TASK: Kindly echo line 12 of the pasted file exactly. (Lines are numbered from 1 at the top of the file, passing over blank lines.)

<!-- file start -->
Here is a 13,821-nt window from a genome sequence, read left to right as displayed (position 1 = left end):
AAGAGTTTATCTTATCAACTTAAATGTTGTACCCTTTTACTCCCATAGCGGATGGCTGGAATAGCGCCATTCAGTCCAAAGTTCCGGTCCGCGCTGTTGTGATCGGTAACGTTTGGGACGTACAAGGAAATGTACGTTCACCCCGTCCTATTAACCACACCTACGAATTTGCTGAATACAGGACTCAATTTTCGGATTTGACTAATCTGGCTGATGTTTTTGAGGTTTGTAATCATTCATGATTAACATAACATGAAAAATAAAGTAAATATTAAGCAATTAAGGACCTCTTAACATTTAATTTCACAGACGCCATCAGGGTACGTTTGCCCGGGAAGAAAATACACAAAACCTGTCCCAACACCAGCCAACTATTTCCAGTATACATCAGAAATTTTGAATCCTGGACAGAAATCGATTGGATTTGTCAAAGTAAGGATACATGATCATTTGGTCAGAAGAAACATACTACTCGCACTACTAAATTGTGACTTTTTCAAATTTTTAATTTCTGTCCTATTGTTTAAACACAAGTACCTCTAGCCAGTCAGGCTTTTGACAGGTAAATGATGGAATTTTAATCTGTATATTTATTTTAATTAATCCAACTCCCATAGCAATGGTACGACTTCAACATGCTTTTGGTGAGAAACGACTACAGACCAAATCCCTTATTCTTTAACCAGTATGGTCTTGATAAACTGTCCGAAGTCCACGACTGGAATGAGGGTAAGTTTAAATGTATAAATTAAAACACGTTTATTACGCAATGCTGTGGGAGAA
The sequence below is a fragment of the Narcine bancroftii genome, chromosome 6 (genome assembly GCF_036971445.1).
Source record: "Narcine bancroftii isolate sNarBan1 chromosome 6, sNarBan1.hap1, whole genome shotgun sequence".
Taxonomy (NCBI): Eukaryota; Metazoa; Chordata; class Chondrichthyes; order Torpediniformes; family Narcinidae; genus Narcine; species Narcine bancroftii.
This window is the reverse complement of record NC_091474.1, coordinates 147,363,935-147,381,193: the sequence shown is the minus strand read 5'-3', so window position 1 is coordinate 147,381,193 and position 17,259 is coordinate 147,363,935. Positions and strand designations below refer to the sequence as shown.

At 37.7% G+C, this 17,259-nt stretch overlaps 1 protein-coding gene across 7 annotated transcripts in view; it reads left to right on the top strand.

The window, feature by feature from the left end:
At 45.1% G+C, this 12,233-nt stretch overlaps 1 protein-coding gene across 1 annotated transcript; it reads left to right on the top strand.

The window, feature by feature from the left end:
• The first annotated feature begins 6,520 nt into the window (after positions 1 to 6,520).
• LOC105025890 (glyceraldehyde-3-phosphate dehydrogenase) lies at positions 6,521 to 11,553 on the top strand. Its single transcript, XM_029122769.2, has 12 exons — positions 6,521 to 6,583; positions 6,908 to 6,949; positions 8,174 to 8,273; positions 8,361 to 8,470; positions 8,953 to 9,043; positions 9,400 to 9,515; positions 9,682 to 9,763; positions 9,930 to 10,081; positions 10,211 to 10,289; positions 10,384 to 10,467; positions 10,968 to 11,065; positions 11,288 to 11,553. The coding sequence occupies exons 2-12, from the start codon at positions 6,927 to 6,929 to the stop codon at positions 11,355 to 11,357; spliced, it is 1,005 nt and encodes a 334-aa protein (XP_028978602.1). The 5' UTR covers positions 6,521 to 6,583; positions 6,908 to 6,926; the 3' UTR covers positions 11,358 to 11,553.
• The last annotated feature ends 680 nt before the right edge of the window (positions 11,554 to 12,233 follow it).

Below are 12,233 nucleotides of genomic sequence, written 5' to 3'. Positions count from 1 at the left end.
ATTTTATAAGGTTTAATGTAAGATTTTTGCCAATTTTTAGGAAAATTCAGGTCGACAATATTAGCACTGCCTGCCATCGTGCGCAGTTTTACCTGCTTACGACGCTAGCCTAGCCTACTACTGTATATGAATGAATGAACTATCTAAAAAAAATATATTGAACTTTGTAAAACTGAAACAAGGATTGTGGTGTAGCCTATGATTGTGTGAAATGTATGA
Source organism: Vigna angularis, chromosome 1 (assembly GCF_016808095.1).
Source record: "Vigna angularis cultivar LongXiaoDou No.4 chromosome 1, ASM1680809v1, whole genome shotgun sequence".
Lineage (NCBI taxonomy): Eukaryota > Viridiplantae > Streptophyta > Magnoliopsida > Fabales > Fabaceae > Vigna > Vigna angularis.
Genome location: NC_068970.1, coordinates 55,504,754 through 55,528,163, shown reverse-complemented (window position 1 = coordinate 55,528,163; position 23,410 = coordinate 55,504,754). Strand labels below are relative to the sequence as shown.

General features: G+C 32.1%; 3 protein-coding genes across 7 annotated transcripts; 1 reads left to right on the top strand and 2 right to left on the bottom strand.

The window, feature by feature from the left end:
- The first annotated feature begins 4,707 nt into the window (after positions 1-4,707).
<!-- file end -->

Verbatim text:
• LOC105025890 (glyceraldehyde-3-phosphate dehydrogenase) lies at positions 6,521 to 11,553 on the top strand. Its single transcript, XM_029122769.2, has 12 exons — positions 6,521 to 6,583; positions 6,908 to 6,949; positions 8,174 to 8,273; positions 8,361 to 8,470; positions 8,953 to 9,043; positions 9,400 to 9,515; positions 9,682 to 9,763; positions 9,930 to 10,081; positions 10,211 to 10,289; positions 10,384 to 10,467; positions 10,968 to 11,065; positions 11,288 to 11,553. The coding sequence occupies exons 2-12, from the start codon at positions 6,927 to 6,929 to the stop codon at positions 11,355 to 11,357; spliced, it is 1,005 nt and encodes a 334-aa protein (XP_028978602.1). The 5' UTR covers positions 6,521 to 6,583; positions 6,908 to 6,926; the 3' UTR covers positions 11,358 to 11,553.